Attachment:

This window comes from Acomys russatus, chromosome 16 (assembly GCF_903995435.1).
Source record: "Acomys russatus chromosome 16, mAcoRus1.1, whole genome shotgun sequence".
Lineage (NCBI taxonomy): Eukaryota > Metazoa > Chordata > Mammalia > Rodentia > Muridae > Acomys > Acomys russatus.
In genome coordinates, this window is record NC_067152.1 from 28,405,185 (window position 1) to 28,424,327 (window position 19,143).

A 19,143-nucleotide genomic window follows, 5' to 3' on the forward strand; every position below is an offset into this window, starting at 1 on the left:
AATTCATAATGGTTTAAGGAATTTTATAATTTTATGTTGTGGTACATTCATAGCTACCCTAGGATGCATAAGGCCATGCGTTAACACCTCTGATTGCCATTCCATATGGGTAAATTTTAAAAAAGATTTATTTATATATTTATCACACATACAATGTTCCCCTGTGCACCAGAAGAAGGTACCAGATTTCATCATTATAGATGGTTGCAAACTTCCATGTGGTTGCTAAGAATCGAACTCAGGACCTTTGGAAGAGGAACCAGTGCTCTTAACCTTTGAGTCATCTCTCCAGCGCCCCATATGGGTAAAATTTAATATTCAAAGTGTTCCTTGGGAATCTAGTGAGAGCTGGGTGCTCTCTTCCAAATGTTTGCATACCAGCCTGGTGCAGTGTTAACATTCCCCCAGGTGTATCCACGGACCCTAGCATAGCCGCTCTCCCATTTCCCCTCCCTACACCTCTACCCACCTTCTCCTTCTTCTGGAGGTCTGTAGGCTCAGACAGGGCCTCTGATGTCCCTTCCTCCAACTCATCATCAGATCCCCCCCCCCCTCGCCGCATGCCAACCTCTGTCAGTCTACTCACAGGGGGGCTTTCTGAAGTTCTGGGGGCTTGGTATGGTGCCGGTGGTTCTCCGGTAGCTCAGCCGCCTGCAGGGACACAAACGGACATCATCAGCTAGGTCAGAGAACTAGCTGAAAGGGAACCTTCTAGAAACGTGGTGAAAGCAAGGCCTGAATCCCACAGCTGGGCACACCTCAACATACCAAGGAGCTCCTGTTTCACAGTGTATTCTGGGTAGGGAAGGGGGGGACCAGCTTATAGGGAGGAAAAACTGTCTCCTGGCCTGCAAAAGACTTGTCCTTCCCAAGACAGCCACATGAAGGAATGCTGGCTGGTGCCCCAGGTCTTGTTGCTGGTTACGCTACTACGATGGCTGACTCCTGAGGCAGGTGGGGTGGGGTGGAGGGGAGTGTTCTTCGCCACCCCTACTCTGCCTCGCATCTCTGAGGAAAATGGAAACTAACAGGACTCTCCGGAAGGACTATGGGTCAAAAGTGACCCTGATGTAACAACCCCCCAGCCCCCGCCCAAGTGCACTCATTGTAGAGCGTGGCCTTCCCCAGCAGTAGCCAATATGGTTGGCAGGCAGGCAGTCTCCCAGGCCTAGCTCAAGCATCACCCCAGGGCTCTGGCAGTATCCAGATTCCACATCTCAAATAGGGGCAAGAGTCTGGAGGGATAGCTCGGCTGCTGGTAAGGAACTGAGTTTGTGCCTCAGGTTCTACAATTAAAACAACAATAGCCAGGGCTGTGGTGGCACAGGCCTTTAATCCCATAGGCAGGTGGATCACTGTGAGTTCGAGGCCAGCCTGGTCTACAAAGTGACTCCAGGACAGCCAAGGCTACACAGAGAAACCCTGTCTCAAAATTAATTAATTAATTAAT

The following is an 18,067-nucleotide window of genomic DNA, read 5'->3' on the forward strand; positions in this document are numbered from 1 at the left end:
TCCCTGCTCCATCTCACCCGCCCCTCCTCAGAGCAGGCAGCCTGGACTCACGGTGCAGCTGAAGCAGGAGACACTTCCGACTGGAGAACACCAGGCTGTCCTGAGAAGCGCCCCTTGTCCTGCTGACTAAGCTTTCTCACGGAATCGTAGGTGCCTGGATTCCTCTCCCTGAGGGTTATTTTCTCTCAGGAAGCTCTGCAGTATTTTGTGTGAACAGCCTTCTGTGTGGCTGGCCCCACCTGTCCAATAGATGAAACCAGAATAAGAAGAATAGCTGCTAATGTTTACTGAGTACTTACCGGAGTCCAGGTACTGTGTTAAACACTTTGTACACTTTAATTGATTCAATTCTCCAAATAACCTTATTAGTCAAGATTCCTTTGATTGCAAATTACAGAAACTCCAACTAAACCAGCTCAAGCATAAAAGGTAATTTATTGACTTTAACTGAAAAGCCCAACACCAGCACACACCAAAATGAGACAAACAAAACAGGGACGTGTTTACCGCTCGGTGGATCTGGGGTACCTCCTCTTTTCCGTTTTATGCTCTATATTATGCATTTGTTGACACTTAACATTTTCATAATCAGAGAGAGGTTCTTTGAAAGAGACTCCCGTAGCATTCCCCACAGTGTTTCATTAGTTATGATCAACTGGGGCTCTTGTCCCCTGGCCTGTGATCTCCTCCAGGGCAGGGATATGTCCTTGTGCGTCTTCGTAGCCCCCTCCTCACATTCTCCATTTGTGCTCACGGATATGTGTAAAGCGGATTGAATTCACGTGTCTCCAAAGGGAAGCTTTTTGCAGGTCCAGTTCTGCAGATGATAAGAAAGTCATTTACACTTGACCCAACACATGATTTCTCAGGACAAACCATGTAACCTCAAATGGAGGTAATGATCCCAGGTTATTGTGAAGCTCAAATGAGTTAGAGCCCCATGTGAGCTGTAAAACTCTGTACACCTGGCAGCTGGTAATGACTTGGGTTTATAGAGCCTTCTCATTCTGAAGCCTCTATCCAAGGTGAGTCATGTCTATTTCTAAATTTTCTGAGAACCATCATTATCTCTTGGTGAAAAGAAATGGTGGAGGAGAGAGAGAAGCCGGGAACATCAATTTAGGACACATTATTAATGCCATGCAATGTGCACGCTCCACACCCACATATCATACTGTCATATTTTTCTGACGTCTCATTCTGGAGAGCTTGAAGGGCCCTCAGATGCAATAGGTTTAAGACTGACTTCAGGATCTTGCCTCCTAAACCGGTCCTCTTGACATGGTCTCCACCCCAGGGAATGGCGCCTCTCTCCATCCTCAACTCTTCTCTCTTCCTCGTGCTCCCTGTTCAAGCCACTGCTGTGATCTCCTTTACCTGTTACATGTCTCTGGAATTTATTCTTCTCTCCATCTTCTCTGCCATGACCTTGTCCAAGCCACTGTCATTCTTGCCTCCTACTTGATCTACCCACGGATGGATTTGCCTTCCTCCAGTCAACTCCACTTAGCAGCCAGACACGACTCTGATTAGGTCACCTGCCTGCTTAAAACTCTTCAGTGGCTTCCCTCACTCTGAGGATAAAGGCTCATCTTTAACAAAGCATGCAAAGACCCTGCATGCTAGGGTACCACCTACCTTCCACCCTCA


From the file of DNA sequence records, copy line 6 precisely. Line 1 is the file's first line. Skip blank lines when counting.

AATTCATAATGGTTTAAGGAATTTTATAATTTTATGTTGTGGTACATTCATAGCTACCCTAGGATGCATAAGGCCATGCGTTAACACCTCTGATTGCCATTCCATATGGGTAAATTTTAAAAAAGATTTATTTATATATTTATCACACATACAATGTTCCCCTGTGCACCAGAAGAAGGTACCAGATTTCATCATTATAGATGGTTGCAAACTTCCATGTGGTTGCTAAGAATCGAACTCAGGACCTTTGGAAGAGGAACCAGTGCTCTTAACCTTTGAGTCATCTCTCCAGCGCCCCATATGGGTAAAATTTAATATTCAAAGTGTTCCTTGGGAATCTAGTGAGAGCTGGGTGCTCTCTTCCAAATGTTTGCATACCAGCCTGGTGCAGTGTTAACATTCCCCCAGGTGTATCCACGGACCCTAGCATAGCCGCTCTCCCATTTCCCCTCCCTACACCTCTACCCACCTTCTCCTTCTTCTGGAGGTCTGTAGGCTCAGACAGGGCCTCTGATGTCCCTTCCTCCAACTCATCATCAGATCCCCCCCCCCCTCGCCGCATGCCAACCTCTGTCAGTCTACTCACAGGGGGGCTTTCTGAAGTTCTGGGGGCTTGGTATGGTGCCGGTGGTTCTCCGGTAGCTCAGCCGCCTGCAGGGACACAAACGGACATCATCAGCTAGGTCAGAGAACTAGCTGAAAGGGAACCTTCTAGAAACGTGGTGAAAGCAAGGCCTGAATCCCACAGCTGGGCACACCTCAACATACCAAGGAGCTCCTGTTTCACAGTGTATTCTGGGTAGGGAAGGGGGGGACCAGCTTATAGGGAGGAAAAACTGTCTCCTGGCCTGCAAAAGACTTGTCCTTCCCAAGACAGCCACATGAAGGAATGCTGGCTGGTGCCCCAGGTCTTGTTGCTGGTTACGCTACTACGATGGCTGACTCCTGAGGCAGGTGGGGTGGGGTGGAGGGGAGTGTTCTTCGCCACCCCTACTCTGCCTCGCATCTCTGAGGAAAATGGAAACTAACAGGACTCTCCGGAAGGACTATGGGTCAAAAGTGACCCTGATGTAACAACCCCCCAGCCCCCGCCCAAGTGCACTCATTGTAGAGCGTGGCCTTCCCCAGCAGTAGCCAATATGGTTGGCAGGCAGGCAGTCTCCCAGGCCTAGCTCAAGCATCACCCCAGGGCTCTGGCAGTATCCAGATTCCACATCTCAAATAGGGGCAAGAGTCTGGAGGGATAGCTCGGCTGCTGGTAAGGAACTGAGTTTGTGCCTCAGGTTCTACAATTAAAACAACAATAGCCAGGGCTGTGGTGGCACAGGCCTTTAATCCCATAGGCAGGTGGATCACTGTGAGTTCGAGGCCAGCCTGGTCTACAAAGTGACTCCAGGACAGCCAAGGCTACACAGAGAAACCCTGTCTCAAAATTAATTAATTAATTAAT